The Two Routes of Collective Psychological Ownership: Rights and Responsibilities Explain Intentions to Exclude Outsiders and Engage in Stewardship Behavior

Tom Nijs*, Borja Martinovic, Maykel Verkuyten

*Corresponding author for this work

Research output: Contribution to journalArticleAcademicpeer-review

Abstract

People can have a sense of collective ownership of a particular territory, such as “our” country, “our” neighborhood, and “our” park. Collective psychological ownership is argued to go together with rights and responsibilities that have different behavioral implications. We found that collective psychological ownership leads to perceived determination right, and indirectly to the exclusion of outsiders from “our” place. Simultaneously, collective psychological ownership leads to perceived group responsibility, and indirectly to engagement in stewardship behavior. These results were found among Dutch adults, cross-sectionally in relation to their country (Study 1; N = 617) and a neighborhood (Study 2; N = 784), and experimentally in relation to an imaginary local park (Study 3; N = 384, Study 4; N = 502, both pre-registered). Our research shows that the feeling that a place is “ours” can, via perceived rights and responsibilities, result in both exclusionary and prosocial behavioral tendencies.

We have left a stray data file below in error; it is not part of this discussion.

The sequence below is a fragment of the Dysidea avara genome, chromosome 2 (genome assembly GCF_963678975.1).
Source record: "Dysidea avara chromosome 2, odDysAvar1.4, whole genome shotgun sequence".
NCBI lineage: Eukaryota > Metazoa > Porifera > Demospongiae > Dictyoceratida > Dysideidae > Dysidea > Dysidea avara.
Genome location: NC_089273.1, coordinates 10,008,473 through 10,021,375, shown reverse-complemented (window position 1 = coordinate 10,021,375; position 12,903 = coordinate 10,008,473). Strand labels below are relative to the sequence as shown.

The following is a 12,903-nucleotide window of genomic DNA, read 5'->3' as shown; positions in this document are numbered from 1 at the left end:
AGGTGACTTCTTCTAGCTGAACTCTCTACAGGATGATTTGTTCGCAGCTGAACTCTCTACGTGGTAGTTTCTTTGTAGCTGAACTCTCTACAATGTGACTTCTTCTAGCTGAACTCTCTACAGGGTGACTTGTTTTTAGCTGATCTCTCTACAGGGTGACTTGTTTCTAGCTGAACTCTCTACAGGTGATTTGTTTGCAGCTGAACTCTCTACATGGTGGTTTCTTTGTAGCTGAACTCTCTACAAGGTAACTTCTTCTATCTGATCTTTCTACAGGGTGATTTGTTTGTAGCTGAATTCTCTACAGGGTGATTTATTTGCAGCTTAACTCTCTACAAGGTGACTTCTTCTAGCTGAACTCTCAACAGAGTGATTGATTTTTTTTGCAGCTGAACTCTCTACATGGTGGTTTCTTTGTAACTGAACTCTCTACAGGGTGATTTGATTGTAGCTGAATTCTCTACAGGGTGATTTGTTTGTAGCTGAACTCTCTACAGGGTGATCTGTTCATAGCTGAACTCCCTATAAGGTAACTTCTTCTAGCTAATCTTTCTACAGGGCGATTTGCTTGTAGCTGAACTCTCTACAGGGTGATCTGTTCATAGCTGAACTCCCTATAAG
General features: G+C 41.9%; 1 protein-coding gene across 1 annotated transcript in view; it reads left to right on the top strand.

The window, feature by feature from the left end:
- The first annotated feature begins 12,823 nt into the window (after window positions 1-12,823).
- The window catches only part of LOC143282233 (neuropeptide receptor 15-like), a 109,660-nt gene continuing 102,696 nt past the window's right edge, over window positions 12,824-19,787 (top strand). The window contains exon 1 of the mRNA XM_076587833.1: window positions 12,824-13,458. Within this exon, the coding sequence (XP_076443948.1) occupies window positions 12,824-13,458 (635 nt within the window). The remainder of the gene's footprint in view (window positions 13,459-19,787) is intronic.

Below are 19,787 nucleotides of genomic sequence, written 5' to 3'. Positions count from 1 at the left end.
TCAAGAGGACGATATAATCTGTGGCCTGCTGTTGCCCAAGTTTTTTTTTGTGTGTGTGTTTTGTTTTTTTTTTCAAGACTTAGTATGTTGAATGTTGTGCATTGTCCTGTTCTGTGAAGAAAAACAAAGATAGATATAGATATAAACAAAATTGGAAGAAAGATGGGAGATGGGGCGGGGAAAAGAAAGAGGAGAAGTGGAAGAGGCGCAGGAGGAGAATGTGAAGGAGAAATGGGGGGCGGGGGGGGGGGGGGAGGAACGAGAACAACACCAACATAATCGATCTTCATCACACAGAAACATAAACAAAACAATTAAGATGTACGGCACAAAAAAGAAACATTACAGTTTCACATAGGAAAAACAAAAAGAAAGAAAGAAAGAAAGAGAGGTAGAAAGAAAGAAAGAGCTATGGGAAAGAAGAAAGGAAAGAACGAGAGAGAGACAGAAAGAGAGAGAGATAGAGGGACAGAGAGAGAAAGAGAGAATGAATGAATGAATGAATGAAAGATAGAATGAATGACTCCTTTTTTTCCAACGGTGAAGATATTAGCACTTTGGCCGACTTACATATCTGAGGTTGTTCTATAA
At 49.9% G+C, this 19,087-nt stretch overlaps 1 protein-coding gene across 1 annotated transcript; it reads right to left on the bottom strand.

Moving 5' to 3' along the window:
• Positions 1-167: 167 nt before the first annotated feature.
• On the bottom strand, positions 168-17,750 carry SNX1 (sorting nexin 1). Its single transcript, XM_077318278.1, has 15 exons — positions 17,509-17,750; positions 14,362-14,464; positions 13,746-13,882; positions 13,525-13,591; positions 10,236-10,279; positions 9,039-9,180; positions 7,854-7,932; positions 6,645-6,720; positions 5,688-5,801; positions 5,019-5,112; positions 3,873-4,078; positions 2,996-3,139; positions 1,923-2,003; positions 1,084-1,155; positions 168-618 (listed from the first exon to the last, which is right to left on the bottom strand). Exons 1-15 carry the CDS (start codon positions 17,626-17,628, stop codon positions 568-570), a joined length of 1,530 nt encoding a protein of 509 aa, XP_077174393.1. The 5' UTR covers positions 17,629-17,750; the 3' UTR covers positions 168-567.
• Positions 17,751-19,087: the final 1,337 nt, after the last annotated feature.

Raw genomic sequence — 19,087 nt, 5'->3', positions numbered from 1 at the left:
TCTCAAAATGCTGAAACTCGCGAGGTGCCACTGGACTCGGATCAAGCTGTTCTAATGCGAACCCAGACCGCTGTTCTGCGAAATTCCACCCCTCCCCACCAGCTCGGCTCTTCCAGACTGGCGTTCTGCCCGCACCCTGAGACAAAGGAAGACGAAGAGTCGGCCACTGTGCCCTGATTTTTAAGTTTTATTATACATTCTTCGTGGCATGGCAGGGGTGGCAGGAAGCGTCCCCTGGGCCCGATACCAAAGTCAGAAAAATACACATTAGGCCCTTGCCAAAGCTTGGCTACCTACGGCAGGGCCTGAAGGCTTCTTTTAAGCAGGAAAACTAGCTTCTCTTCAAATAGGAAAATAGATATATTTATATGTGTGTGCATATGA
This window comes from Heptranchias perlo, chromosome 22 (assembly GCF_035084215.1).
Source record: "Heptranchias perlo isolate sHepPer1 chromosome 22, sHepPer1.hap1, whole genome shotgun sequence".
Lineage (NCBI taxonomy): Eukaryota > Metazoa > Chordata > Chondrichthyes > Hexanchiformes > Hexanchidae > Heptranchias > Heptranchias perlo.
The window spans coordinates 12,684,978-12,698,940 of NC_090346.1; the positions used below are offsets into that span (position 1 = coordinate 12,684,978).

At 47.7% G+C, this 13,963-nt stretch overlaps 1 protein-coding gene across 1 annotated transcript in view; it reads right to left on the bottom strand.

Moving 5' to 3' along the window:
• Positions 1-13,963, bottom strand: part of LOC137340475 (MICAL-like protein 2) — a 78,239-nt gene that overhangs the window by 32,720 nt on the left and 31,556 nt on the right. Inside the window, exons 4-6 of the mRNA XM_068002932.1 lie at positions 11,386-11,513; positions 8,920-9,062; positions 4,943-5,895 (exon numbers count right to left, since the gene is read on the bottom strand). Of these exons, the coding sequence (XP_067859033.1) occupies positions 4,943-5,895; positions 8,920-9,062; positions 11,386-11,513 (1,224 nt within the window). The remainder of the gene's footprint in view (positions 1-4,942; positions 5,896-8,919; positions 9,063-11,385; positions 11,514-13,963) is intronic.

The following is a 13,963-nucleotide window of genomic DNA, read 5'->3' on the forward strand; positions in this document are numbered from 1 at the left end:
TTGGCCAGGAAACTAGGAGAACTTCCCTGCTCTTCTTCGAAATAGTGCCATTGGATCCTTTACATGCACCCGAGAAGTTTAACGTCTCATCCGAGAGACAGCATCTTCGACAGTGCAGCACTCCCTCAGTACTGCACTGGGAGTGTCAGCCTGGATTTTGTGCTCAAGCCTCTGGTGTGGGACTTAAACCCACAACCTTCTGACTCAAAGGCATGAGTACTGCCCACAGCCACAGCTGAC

Original languageEnglish
Pages (from-to)270-284
Number of pages15
JournalPersonality and Social Psychology Bulletin
Volume50
Issue number2
Early online date26 Oct 2022
DOIs
Publication statusPublished - Feb 2024

Keywords

  • collective psychological ownership
  • determination right
  • exclusion of outsiders
  • group responsibility
  • stewardship

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